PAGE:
U.S. position on Russia, Crimea full of hypocrisy

by Mario T. García

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The hypocrisy behind the U.S. position on the Russian involvement in the Crimea is incredible. I don't condone the Russian power play in Crimea, but what I object to is a holier-than-thou attitude by the Obama administration, Congress and most of the mass media. What is that saying? People in glass houses shouldn't throw bricks, or something like that.

The U.S. has a long history of military, economic and political interventions in other countries. Let's start with Iraq under the Bush administration, supported by both Republicans and Democrats. What right did we have to invade Iraq? Was Iraq part of the United States as Crimea was part of Russia? Did Iraq have a majority of Americans living there who ostensibly needed U.S. protection? At least a majority of Crimeans are ethnic Russians. Did the United States have a vital national security interest in Iraq? The Russians do in Crimea because it borders Russia, which has military bases there, including a large naval facility that gives Russia access to the Black Sea. How can the United States keep a straight face and condemn Russia after what we did in Iraq (and some might include Afghanistan as well)?

It's not just recent history that brings out this hypocrisy and contradictions. I spent part of this past quarter teaching my students about the U.S.-Mexico war that most Americans know nothing about. Most believe that somehow Texas, New Mexico, Colorado, Nevada, Arizona and California came with the Mayflower or just by nature became part of the United States.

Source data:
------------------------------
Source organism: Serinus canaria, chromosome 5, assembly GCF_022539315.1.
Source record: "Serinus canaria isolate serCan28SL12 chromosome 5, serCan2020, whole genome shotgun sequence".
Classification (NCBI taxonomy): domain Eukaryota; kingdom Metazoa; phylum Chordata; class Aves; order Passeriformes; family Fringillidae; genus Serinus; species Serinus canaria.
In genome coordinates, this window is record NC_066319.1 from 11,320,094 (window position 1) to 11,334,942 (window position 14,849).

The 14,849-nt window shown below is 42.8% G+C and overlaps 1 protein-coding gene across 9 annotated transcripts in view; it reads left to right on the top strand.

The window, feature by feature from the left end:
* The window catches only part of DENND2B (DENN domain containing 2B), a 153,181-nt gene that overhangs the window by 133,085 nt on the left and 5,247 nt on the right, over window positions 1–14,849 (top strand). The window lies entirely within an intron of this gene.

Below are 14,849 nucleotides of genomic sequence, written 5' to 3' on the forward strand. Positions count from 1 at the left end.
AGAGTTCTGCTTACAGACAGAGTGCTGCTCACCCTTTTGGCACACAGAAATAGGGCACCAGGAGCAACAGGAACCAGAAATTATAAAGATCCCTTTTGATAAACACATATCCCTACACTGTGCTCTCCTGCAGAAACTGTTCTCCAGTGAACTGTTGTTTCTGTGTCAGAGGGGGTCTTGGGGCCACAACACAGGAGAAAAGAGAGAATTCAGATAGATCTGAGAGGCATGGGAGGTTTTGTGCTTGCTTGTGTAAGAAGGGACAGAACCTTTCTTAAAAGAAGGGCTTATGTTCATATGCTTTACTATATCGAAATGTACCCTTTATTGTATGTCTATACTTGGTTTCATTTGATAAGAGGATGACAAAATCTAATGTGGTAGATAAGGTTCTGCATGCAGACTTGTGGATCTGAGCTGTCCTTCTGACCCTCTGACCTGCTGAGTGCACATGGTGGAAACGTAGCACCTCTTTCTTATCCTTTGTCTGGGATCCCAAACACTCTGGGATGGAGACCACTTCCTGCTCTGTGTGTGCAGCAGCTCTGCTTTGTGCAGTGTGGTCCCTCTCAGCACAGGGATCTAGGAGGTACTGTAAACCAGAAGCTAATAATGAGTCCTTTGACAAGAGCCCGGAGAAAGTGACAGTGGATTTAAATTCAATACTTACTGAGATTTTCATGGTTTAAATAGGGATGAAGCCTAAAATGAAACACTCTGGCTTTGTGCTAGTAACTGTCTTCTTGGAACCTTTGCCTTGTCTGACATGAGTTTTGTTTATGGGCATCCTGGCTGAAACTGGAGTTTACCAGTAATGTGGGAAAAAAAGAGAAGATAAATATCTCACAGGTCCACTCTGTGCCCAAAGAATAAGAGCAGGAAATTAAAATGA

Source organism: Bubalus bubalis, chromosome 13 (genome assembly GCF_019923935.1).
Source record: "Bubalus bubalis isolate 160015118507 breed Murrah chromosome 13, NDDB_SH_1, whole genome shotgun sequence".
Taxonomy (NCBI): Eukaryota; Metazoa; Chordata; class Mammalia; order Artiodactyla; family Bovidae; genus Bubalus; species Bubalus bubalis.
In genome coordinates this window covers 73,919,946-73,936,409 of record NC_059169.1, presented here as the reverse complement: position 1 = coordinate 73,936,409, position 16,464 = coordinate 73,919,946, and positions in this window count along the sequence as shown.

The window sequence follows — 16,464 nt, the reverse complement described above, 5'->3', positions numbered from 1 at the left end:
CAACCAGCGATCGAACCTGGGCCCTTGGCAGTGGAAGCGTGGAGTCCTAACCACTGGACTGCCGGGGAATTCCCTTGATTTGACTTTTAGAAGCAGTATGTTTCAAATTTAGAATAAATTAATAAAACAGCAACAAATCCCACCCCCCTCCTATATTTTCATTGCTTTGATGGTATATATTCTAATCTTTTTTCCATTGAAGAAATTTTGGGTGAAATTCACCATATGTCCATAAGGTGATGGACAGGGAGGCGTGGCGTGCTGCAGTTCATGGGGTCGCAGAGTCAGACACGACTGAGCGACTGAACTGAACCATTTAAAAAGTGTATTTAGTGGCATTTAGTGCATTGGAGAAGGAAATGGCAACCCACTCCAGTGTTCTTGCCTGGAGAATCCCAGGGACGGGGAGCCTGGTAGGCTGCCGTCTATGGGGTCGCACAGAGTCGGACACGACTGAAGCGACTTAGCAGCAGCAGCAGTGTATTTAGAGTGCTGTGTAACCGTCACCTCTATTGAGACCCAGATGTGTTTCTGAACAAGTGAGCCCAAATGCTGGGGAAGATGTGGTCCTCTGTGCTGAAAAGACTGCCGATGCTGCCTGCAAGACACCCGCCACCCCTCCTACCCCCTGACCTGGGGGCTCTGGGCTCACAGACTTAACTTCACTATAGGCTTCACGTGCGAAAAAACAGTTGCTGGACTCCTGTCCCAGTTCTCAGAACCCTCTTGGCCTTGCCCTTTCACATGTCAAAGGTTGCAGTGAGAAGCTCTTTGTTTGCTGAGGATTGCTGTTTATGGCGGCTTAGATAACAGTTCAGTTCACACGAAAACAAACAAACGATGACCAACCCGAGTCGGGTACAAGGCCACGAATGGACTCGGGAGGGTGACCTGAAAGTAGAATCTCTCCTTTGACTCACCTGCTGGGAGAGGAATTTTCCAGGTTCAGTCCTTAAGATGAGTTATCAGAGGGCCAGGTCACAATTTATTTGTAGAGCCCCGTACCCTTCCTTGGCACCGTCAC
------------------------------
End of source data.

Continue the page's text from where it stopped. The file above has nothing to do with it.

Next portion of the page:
This region, Mexico's northern provinces, were taken by the U.S. in a war of choice or conquest in the mid-1840s. Mexico posed no threat to the United States, but many Americans, believing in Manifest Destiny -- the idea that God had anointed Americans to spread throughout the Western Hemisphere, taking the virtues of liberty and freedom to less fortunate people -- propelled this expansion. But so, too, did material interests, such as Southern planters seeking new land for cotton cultivation; New England merchants desiring trade with California to use it to expand trade to China; and Western farmers who coveted new farming lands.

Moreover, as I reminded my students, what freedom and liberty was the United States going to share with less fortunate others when millions of African-Americans lived in slavery, many white working people could not vote because they owned no property, and white women could neither vote nor own property?

The U.S.-Mexico war marked the origins of the American empire that would see other military interventions in the Caribbean (the Spanish-American War of 1898 -- where do you think the U.S. base in Guantanamo Bay came from?) and in Mexico and Central America. Into the 20th century, the U.S. imposed dictators throughout Latin American to ensure protection for American corporate interests. The history of U.S. interventions in Latin America make Crimea into a sideshow. And what about Vietnam?

The hypocrisy of the United States on Crimea is incredible, but the worst problem is that most Americans don't see the hypocrisy. They don't because they don't know their own history, and this blinds them to these contradictions. Historical amnesia supports these contradictions and allows U.S. leaders to advance policies and new foreign interventions that are not in the interests of the American people. History and the knowledge of our history, as I tell my students, is our ally and should make us better and more responsible citizens if we allow it. 

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